IT has become a case of she said, they said.

When Glasgow and Clyde Rape Crisis this week announced it was closing its waiting list and ending a support project for girls due to loss of funding, its manager said she had been told – informally – that the charity wasn’t doing enough to support men and boys. But the BBC’s Children in Need, which funded the girls’ project for six years, responded saying this was not true, and there simply wasn’t enough money to go around.

So who should we – the public, the licence-payers, the donation-givers – believe? The charity, reeling from the loss of vital cash, or the funder, burdened with the responsibility of making “really difficult decisions” when faced with a flood of applications and finite resources?

READ MORE: Rape crisis centre to re-open after Holyrood cash injection

When the Scottish Government swiftly stepped in to plug the funding shortfall, it seemed like the story would disappear from the headlines. But then Forth Valley Rape Crisis Centre announced the closure of its own waiting list – citing failure to reach a funding agreement with SNP-led Falkirk Council.

The questions both of these developments raise about charity, transparency and responsibility are vitally important ones. The Government can’t simply open the public purse every time a charity gets a knock-back from the third sector, so what criteria will be used when it comes to providing or withholding lifelines?

You might imagine that Children In Need, which funds more than 300 projects in Scotland annually to the tune of £18.8 million, would have provided a comprehensive explanation for why it was ending support for a rape crisis service tailored to the needs of young women aged 13 to 18.

This is a funder that is trusted by the British public to make fair, informed judgments about how to allocate large sums of charity cash. It, along with other major funders like the Big Lottery Fund, is expected to ensure every penny is well spent. The section on its website detailing common reasons for rejection covers everything from safeguarding to financial management. It highlights the importance of inclusivity and accessibility (particularly for disabled children and “hard-to-reach” populations) but makes no mention of gender.

It’s not very common for charities to offer a peek behind the Wizard of Oz’s curtain by discussing the specific reasons behind funding decisions. Of course, if they’ve been found wanting in terms of, say, safety, staff conduct or balancing the books, they’re hardly likely to trumpet about it. But Glasgow and Clyde Rape Crisis insists Children in Need’s funding officers were very positive about its work, and the official rejection letter offered no proper explanation for the decision.

Funding applications take up a vast amount of charities’ time and resources. Some appoint dedicated fundraising staff to prepare them – employees who, effectively, have to raise enough funds to cover their own salaries before they can provide a net benefit to the charity – while the smaller ones muddle along, juggling frontline service delivery with the laborious process of “evidencing” the value of that work. And if you’re imagining that completing dozens of funding applications per year amounts to little more than a copy-and-paste exercise, you’d be wrong.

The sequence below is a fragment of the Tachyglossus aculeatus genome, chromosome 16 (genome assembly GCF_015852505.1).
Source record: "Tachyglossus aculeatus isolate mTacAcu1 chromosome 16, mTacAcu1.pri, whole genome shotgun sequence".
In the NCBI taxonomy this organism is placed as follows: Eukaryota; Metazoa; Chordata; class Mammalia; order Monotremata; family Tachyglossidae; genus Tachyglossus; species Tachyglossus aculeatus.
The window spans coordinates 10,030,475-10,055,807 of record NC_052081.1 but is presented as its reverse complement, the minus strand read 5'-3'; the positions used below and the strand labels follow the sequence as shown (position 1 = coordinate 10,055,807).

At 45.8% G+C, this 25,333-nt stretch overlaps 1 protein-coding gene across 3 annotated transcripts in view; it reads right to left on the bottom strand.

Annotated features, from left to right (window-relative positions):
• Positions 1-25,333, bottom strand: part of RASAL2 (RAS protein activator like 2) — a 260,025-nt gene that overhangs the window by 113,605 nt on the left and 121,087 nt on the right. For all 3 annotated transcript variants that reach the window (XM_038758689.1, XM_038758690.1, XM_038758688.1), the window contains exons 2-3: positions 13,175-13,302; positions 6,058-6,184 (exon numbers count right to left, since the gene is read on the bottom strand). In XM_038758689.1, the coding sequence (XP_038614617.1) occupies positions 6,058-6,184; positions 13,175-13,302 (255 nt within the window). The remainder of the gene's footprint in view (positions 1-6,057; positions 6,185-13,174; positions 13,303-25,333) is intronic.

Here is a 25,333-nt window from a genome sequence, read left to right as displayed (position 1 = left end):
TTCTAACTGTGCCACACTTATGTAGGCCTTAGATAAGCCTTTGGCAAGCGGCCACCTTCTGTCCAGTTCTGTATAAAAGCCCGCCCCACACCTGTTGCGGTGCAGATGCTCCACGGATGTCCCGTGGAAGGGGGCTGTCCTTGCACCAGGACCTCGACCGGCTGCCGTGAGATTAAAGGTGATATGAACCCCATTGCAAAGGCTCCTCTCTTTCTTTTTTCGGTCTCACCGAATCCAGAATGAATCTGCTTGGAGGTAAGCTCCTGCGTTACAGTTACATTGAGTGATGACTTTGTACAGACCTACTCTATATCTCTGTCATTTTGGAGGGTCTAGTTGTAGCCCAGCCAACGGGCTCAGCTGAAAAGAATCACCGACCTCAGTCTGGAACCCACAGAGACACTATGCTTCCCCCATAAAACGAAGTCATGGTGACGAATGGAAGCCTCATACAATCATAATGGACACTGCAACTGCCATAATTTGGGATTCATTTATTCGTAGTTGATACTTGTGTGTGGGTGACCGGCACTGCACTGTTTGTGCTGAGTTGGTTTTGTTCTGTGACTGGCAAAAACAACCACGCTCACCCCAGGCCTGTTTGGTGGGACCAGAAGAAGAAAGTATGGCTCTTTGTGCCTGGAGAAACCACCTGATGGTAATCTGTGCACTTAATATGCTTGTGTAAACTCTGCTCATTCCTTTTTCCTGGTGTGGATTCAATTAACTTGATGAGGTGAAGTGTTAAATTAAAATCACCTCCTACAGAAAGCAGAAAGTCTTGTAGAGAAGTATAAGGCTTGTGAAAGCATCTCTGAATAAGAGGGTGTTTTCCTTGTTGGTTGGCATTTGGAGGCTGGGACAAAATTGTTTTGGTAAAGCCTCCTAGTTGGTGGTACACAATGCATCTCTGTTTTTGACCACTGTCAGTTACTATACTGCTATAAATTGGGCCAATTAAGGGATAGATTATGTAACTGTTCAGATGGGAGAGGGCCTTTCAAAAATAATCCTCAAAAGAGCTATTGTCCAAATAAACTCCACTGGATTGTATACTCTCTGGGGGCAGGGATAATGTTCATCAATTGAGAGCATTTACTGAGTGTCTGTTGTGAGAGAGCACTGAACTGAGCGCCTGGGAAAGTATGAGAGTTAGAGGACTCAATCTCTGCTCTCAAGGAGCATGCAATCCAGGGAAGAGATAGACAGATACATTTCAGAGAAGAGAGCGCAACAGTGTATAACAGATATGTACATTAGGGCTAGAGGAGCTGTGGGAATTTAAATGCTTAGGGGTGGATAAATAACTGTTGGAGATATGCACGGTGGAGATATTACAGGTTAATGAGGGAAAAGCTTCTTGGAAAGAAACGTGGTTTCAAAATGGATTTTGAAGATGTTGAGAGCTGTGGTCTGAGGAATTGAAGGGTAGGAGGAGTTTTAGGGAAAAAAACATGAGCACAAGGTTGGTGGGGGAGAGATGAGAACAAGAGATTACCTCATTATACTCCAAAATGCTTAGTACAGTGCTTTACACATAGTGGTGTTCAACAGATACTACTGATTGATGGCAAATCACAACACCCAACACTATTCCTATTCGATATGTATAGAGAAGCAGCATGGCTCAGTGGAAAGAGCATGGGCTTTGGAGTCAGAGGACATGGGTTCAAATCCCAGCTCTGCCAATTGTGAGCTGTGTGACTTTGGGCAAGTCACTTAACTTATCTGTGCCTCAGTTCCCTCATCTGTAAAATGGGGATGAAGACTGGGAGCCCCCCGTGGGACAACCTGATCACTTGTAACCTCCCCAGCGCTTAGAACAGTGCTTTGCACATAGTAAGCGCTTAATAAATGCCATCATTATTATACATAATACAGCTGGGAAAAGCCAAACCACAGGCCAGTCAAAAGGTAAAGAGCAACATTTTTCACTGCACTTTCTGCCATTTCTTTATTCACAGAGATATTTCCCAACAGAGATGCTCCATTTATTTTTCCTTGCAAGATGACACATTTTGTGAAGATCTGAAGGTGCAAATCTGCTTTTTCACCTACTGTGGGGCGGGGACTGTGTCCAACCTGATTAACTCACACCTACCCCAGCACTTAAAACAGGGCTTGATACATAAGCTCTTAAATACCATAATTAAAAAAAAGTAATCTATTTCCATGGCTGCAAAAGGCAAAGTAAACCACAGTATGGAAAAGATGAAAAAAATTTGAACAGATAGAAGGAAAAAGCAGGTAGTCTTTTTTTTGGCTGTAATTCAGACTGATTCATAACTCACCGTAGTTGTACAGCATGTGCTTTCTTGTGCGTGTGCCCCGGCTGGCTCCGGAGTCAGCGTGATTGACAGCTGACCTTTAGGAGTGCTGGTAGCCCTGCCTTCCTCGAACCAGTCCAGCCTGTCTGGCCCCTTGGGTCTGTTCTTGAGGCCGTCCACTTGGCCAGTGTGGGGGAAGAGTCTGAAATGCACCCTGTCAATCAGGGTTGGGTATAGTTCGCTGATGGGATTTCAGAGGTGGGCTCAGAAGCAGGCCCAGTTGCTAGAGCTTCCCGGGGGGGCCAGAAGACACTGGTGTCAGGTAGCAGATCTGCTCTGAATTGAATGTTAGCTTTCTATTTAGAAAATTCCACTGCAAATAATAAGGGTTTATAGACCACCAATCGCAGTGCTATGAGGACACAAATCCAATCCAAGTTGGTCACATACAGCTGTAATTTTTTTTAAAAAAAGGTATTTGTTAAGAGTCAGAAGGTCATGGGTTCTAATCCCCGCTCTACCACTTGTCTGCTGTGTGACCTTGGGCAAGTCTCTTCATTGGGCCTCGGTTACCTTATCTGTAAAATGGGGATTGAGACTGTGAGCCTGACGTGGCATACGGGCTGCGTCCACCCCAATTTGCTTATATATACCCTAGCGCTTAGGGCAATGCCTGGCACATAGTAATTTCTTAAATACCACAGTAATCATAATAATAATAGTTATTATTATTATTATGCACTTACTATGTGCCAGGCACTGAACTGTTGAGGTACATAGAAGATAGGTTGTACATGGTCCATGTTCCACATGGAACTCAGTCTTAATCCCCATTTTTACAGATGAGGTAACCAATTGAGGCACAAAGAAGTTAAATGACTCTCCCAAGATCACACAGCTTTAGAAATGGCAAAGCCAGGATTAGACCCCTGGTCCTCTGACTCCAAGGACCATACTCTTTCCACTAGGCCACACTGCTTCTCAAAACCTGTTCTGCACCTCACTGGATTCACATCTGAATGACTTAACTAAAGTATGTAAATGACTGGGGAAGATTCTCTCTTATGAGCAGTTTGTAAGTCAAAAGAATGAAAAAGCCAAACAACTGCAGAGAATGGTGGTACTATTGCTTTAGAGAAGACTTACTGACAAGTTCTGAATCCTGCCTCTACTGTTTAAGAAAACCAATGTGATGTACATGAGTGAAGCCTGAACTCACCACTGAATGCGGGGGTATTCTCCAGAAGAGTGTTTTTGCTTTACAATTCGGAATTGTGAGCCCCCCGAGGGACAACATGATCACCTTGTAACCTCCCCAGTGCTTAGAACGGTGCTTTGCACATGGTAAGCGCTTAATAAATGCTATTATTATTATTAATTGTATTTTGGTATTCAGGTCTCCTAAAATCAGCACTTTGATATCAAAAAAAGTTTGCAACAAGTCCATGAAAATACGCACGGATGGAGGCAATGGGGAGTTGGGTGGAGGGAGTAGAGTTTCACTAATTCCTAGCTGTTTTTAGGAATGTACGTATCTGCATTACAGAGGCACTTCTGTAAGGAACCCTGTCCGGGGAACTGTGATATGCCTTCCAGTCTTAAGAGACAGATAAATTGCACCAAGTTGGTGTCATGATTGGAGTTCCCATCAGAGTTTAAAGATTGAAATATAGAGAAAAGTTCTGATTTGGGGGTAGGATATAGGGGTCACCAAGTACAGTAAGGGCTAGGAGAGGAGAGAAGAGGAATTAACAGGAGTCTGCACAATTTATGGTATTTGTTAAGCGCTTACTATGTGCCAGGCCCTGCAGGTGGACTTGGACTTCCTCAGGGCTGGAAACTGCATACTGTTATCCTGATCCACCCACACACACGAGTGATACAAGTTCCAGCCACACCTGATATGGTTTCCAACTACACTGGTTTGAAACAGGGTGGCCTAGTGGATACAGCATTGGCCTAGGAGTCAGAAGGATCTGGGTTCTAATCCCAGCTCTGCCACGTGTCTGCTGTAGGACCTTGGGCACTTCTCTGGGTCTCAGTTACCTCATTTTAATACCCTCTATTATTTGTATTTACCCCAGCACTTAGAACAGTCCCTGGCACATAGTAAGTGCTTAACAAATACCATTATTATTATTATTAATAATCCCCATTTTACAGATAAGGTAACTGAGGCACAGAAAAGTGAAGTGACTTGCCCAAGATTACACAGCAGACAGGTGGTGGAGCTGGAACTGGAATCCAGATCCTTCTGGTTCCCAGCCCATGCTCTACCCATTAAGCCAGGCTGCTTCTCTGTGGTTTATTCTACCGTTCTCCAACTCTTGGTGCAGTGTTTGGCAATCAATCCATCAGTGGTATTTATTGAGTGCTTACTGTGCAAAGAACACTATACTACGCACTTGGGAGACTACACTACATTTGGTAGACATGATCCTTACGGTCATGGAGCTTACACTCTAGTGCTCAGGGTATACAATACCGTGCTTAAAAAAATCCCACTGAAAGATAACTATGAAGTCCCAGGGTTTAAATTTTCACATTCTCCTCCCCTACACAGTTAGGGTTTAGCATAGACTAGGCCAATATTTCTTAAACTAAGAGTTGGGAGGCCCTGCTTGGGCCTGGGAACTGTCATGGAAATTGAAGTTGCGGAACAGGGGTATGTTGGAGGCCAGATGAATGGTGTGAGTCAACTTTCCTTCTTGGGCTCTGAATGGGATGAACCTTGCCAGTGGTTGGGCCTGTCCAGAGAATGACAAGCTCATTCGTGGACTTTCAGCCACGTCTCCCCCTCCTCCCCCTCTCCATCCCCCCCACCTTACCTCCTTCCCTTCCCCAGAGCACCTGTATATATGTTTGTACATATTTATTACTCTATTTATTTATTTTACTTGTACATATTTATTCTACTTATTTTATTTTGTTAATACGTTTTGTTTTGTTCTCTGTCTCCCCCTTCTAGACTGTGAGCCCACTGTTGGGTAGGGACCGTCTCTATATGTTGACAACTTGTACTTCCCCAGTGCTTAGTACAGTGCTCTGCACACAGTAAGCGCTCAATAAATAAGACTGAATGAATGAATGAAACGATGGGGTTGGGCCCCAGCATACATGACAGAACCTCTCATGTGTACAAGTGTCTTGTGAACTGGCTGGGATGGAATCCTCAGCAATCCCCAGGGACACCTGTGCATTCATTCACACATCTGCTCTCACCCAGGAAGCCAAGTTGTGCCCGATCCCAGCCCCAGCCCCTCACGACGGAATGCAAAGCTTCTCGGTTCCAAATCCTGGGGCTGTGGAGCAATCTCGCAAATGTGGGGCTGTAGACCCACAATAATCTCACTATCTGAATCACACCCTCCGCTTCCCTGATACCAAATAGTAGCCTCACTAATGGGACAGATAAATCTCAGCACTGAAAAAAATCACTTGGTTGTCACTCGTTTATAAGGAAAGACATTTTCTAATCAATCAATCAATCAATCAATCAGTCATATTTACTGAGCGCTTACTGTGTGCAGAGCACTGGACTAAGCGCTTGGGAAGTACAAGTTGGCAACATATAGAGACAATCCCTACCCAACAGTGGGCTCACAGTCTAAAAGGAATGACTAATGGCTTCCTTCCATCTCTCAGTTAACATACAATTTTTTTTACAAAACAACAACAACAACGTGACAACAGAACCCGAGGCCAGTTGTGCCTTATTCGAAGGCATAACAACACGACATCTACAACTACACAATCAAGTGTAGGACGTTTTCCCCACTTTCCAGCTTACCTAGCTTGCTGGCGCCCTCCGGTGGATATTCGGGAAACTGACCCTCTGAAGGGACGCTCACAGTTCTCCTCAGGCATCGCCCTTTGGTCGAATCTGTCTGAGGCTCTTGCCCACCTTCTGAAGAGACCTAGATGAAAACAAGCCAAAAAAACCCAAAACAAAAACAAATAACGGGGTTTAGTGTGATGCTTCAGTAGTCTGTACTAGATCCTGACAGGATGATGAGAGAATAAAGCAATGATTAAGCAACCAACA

Not only do different funders make different demands, but the goal posts for each are constantly shifting. The experience of Glasgow and Clyde Rape Crisis shows that securing funding one year does not guarantee the same outcome for the same project three years later. The process of chasing funding is a relentless, never-ending hustle that makes long-term planning virtually impossible.

Publicly criticising a decision by a funding body might, in the short term, attract press attention that leads to a spike in donations, but it’s not possible to plan a future based on the assumption that a clutch of direct debits will continue and supporters will keep running 10K races. In the long run it’ll be necessary to go back and knock on the same major-funder doors. Even when the Government does step in, a one-off cash injection simply buys time to get back on the funding-application treadmill, all the while striving to maintain the services that have been officially deemed too important to disappear.

READ MORE: Scottish rape charity in funding crisis for not doing 'enough for men'

If survivors of sexual violence are to be properly supported, charities need to be able to attract the right workers, for the right period of time – not just whoever happens to be available to take up a six-month contract. Those in charge need to know that when a 13-year-old sexual abuse survivor is added to a waiting list, she will definitely get the top of that list – even if it takes three, six, nine months – and receive the support she so desperately needs.

Of course charities should be registered, scrutinised and required to demonstrate the positive impact of their work – no-one’s suggesting cash should be handed out with no questions asked. But why must they jump through countless hoops to please an array of different funders whose own decision-making processes are not nearly as transparent as they could be?

The charities themselves are in a bind here, because donors want to believe their money is being spent on services like counselling, not fruitless admin exercises. Admit how much time and energy is being wasted, and they risk losing support. Keep quiet, and the status quo will prevail, staff will shoulder the extra labour, and ultimately it will be those most in need who suffer.